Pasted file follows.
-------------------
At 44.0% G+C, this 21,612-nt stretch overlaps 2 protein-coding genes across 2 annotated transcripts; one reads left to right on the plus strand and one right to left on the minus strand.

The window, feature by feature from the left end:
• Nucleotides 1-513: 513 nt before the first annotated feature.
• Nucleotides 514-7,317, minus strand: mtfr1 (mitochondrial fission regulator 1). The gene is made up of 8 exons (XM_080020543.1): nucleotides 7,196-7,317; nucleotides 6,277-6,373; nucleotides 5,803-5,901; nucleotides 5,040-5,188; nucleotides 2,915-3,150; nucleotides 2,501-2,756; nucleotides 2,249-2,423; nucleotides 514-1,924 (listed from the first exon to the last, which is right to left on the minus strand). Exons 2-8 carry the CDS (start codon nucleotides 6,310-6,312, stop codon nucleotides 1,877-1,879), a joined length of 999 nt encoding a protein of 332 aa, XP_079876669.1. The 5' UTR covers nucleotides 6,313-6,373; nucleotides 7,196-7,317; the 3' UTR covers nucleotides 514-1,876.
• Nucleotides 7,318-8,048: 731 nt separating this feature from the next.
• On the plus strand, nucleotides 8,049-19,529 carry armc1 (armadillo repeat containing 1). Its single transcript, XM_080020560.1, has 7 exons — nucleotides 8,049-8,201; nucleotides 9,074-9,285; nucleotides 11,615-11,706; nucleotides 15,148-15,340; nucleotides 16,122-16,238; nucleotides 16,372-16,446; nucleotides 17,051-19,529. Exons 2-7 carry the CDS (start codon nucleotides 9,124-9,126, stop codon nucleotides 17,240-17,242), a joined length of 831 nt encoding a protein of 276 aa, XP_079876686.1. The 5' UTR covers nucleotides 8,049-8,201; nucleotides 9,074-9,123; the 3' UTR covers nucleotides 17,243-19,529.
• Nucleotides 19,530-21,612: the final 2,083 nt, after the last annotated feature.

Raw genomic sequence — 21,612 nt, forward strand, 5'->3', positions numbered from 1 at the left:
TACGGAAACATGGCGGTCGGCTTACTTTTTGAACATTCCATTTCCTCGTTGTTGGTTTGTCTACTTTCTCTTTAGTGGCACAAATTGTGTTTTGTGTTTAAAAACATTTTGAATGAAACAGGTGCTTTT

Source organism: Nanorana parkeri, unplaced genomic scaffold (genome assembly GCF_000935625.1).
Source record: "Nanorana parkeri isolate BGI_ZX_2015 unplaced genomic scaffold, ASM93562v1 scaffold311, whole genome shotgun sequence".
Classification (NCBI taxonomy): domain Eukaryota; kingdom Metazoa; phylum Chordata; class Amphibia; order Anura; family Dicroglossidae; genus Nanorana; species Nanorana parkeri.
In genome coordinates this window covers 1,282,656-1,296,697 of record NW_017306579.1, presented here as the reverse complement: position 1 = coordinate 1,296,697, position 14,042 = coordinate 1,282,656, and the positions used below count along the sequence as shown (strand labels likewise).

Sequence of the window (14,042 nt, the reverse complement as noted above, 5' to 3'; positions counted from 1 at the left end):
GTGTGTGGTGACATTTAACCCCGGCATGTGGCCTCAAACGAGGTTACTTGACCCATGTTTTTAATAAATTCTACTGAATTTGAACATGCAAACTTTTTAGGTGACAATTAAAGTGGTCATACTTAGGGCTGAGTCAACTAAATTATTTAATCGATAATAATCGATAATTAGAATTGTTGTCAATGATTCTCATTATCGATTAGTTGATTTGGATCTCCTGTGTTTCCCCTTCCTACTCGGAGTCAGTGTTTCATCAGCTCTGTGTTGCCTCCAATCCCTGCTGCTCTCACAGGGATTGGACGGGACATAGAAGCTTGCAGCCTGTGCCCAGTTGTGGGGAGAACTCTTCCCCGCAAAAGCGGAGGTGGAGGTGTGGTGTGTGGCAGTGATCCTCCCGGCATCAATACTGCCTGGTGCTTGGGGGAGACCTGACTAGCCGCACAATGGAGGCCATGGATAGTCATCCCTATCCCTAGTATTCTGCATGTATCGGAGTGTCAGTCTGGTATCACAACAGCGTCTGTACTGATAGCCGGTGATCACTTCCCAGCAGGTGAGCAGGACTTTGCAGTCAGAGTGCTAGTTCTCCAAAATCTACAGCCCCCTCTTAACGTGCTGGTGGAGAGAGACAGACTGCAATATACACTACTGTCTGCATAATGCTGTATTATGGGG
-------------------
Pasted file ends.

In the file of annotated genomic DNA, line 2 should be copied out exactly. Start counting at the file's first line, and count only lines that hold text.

The window, feature by feature from the left end: